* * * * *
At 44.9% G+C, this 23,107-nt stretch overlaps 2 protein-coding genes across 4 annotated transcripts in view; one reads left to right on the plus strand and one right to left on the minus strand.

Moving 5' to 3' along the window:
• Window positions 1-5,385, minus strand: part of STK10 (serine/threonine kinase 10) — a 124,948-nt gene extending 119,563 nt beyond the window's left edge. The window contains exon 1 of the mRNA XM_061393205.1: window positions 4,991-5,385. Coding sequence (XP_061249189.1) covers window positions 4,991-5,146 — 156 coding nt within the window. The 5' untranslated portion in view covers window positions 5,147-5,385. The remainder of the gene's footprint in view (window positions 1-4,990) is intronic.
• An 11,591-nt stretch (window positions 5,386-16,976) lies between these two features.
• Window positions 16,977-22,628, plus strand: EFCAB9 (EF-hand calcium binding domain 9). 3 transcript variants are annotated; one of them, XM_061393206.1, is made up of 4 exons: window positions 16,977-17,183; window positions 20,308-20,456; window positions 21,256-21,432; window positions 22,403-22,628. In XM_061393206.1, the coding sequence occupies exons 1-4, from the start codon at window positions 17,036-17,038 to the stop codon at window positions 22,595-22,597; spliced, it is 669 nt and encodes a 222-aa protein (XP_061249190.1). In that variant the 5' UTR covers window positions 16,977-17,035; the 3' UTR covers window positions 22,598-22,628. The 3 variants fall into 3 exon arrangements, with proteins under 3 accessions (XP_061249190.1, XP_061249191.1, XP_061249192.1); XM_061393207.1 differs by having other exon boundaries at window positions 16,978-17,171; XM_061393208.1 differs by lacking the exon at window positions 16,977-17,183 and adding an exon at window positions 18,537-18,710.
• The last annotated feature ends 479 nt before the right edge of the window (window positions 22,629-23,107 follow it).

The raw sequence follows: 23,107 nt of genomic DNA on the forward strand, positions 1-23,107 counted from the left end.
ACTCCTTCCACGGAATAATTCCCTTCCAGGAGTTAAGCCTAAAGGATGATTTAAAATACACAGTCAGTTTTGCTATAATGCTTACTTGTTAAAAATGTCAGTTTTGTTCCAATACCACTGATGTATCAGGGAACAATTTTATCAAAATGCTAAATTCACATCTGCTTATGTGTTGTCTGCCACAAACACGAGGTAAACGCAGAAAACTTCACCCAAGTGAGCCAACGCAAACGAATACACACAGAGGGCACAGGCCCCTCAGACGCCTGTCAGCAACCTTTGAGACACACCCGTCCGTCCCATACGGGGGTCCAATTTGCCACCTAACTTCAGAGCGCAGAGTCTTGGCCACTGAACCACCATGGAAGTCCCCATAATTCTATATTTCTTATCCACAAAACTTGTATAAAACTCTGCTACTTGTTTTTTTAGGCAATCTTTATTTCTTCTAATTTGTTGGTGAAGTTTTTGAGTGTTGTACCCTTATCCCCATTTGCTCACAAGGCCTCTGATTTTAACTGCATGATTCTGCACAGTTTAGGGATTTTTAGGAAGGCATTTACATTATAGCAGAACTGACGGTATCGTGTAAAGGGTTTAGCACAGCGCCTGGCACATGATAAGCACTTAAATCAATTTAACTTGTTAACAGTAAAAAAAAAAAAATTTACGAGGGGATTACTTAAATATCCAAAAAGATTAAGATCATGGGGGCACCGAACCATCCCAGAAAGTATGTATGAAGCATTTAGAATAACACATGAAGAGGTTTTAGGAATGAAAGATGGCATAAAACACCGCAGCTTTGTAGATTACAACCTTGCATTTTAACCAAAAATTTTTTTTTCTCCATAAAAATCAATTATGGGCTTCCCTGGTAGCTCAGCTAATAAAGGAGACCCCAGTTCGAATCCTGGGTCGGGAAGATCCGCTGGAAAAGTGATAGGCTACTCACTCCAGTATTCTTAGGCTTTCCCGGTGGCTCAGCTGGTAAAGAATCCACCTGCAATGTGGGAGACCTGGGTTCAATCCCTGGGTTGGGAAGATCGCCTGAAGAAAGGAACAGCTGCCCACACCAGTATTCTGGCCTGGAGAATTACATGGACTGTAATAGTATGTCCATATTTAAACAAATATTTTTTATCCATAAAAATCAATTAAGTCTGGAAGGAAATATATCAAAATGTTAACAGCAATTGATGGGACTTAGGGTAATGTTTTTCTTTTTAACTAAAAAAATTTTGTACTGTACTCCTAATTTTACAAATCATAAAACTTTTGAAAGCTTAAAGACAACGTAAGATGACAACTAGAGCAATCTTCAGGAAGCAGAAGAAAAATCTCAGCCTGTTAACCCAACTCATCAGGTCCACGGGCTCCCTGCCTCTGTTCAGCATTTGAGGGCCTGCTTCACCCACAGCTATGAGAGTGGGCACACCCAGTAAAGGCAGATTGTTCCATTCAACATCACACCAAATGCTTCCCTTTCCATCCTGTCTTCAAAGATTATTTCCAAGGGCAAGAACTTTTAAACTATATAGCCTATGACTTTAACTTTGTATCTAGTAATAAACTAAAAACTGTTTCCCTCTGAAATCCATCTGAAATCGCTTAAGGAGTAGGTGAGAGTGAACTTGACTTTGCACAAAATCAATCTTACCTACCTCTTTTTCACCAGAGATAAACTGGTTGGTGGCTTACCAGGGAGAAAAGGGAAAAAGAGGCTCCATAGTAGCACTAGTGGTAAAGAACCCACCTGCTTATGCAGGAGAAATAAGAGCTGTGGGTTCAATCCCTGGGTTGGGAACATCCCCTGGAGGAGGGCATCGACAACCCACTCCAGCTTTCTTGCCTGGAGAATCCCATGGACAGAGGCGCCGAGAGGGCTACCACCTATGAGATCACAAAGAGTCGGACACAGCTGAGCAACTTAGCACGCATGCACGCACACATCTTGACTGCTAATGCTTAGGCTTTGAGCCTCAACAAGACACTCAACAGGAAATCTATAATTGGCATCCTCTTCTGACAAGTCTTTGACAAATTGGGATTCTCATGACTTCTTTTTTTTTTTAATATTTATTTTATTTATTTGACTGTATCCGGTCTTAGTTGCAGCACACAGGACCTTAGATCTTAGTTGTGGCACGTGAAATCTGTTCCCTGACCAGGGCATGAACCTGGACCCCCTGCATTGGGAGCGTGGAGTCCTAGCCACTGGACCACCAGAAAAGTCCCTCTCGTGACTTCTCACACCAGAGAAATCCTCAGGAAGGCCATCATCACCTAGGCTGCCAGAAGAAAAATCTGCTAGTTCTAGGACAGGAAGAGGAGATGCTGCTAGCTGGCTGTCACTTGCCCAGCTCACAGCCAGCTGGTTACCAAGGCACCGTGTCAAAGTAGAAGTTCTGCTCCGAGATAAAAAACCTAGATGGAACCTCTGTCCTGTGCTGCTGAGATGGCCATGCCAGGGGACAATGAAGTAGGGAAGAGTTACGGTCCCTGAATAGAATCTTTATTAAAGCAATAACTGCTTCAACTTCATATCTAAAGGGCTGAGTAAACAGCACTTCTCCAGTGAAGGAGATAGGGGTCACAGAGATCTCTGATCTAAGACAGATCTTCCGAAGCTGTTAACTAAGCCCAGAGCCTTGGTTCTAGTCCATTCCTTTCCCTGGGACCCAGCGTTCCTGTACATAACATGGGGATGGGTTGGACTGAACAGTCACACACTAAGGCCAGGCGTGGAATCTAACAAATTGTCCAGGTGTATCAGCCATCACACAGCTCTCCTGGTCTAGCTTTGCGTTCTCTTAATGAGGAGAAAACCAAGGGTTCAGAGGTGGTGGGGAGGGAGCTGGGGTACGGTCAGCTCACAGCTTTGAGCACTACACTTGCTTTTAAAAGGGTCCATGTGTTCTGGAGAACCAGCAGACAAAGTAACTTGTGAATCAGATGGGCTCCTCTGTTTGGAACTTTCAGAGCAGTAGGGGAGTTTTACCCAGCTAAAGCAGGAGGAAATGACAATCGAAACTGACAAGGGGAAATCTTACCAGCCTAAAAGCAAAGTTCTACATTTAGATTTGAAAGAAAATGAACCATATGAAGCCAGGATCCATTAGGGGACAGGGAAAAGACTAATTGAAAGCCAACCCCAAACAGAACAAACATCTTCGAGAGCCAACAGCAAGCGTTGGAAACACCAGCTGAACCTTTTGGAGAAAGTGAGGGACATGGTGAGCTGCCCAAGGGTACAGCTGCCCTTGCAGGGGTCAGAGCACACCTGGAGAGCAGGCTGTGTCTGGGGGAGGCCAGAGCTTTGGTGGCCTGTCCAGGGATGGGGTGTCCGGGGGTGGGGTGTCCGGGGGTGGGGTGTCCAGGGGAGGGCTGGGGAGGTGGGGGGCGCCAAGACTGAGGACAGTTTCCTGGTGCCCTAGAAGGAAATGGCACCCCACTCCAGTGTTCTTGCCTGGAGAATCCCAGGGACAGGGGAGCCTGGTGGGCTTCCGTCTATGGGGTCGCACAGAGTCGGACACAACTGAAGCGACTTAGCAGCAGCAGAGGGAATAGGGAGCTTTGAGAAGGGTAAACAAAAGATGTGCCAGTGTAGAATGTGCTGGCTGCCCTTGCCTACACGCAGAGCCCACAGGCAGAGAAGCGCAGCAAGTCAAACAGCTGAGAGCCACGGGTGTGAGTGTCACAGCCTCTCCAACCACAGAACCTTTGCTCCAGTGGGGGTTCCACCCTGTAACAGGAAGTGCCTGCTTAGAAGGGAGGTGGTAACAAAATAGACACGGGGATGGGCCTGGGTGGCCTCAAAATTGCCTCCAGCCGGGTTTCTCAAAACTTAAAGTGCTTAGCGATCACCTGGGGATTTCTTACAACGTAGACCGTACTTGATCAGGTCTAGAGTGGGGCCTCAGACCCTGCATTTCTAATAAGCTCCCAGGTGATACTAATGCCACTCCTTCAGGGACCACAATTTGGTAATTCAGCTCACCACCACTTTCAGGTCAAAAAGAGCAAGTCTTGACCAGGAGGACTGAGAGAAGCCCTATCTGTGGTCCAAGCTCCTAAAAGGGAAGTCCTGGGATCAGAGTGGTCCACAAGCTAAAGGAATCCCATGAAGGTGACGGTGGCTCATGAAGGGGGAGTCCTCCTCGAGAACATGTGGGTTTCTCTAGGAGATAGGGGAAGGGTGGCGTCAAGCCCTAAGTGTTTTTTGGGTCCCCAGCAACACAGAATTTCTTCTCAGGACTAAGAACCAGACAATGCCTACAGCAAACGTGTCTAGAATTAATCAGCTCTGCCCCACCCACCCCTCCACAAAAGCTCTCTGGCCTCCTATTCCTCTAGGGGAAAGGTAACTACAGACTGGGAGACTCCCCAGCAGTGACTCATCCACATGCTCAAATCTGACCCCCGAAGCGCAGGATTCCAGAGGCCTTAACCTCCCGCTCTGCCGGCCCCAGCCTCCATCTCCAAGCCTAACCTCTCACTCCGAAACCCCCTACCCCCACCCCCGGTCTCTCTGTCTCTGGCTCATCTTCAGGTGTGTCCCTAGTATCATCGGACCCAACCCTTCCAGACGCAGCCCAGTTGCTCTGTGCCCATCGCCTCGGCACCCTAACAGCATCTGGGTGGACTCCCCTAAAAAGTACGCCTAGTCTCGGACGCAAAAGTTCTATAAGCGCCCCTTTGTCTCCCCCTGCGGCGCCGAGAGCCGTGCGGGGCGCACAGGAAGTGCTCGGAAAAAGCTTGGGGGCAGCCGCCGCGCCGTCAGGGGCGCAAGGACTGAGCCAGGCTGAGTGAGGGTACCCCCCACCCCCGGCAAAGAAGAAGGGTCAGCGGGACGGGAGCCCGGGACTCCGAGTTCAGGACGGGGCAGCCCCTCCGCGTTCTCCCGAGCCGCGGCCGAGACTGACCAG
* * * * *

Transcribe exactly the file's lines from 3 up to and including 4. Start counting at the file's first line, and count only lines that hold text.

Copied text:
• Window positions 1-5,385, minus strand: part of STK10 (serine/threonine kinase 10) — a 124,948-nt gene extending 119,563 nt beyond the window's left edge. The window contains exon 1 of the mRNA XM_061393205.1: window positions 4,991-5,385. Coding sequence (XP_061249189.1) covers window positions 4,991-5,146 — 156 coding nt within the window. The 5' untranslated portion in view covers window positions 5,147-5,385. The remainder of the gene's footprint in view (window positions 1-4,990) is intronic.
• An 11,591-nt stretch (window positions 5,386-16,976) lies between these two features.